What is misleading here is that ‘access’ refers to a negative liberty that protects us from government interference in our choices. In other words, we will all be allowed to purchase insurance, regardless of existing conditions. However, there will be no controls on how much insurers may charge us for that access. This is a bit like saying that I have access to a yacht. No one is preventing me from purchasing a yacht. Of course, I don’t have the money to buy one; so that access is moot.

We all have access to healthcare at all times—if we can afford to pay for it. We don’t even need insurance. We can just purchase any procedures we need. Realistically, of course, that means nothing. Most people cannot afford the exorbitant costs associated with even minor surgeries, assuming we can even find out in advance how much it will be.

Graham and Cassidy know this. They know that removing government subsidies to offset insurance costs will effectively prevent people with pre-existing conditions from being able to afford the premiums of insurance plans that are unregulated.

Here’s one calculation of what that would mean, based on existing data.  Doctors have spoken out against the bill as well. Let me stress one important part of that last article. Some people, including some legislators, seem to think that healthcare is an individual rights issue, because purchasing it is like purchasing a car for yourself. It isn’t. Having a healthy society benefits all of us, as individuals and as a community. It’s not something we can choose to buy or not buy. When you need it, you must have it. There are no alternatives. There’s no public transportation option, like there is for cars. You can’t carpool on healthcare. Most importantly, you will use our healthcare system. If Republicans are so worried about the free rider problem, they would do well to keep that in mind.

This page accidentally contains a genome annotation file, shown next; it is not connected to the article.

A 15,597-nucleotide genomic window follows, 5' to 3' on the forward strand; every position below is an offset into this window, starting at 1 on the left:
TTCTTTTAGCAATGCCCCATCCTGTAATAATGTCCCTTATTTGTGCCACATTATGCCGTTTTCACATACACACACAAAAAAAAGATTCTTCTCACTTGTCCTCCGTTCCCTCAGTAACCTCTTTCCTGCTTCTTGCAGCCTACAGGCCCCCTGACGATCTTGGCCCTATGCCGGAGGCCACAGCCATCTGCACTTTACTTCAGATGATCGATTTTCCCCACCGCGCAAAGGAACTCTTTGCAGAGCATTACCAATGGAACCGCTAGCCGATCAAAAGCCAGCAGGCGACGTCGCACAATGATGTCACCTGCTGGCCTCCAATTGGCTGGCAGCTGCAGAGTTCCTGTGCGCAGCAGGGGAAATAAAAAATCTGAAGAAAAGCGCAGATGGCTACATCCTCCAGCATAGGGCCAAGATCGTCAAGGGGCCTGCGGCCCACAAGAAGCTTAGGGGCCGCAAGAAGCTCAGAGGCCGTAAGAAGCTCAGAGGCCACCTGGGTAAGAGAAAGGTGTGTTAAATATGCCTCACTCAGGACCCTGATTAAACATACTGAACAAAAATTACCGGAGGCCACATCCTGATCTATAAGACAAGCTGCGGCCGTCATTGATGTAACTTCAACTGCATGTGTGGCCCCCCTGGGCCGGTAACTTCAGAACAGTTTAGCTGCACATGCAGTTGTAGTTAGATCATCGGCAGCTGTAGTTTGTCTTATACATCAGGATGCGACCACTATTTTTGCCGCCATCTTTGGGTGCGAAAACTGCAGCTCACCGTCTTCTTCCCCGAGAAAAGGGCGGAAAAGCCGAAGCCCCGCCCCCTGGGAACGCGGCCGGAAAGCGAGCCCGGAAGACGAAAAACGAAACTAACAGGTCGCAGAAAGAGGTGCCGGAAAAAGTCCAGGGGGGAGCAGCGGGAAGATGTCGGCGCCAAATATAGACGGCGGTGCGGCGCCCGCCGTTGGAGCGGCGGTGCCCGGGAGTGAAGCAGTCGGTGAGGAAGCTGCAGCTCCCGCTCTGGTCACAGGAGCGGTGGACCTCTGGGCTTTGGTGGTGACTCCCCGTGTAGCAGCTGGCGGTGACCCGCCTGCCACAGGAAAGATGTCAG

Everyone will use healthcare at some point in life; most likely multiple points. This is as much of a social need as having a police force or fire departments or roads. In fact, it’s more important than all of those things. It’s literally life and death, and unlike the fire department, we will all need to use it.

It’s time to stop messing around with this issue and catch up to the rest of the world, which realized decades ago that a public system of healthcare is a basic right in today’s world, a positive right that should be provided in some way by the government.

The DACA- Is Trump Eliminating It or Codifying It?

(getty images)

This week, Americans are learning another acronym that most had ignored until it became media sensation. The letters DACA stand for Deferred Action for Childhood Arrivals. You can read more about it on Wikipedia, which has some of the history, criticism, etc..  But in basic terms, DACA was an executive order that President Obama enacted in 2012 when the DREAM act failed. Both the DREAM act and DACA aim at providing the children of undocumented immigrants to remain in the U.S. because it has become their home. In other words, the idea is that the children of such immigrants did not do anything wrong, and many (most) of them have become full members of U.S. society, contributing just like other members. Deporting them, according to Obama, would punish them unfairly.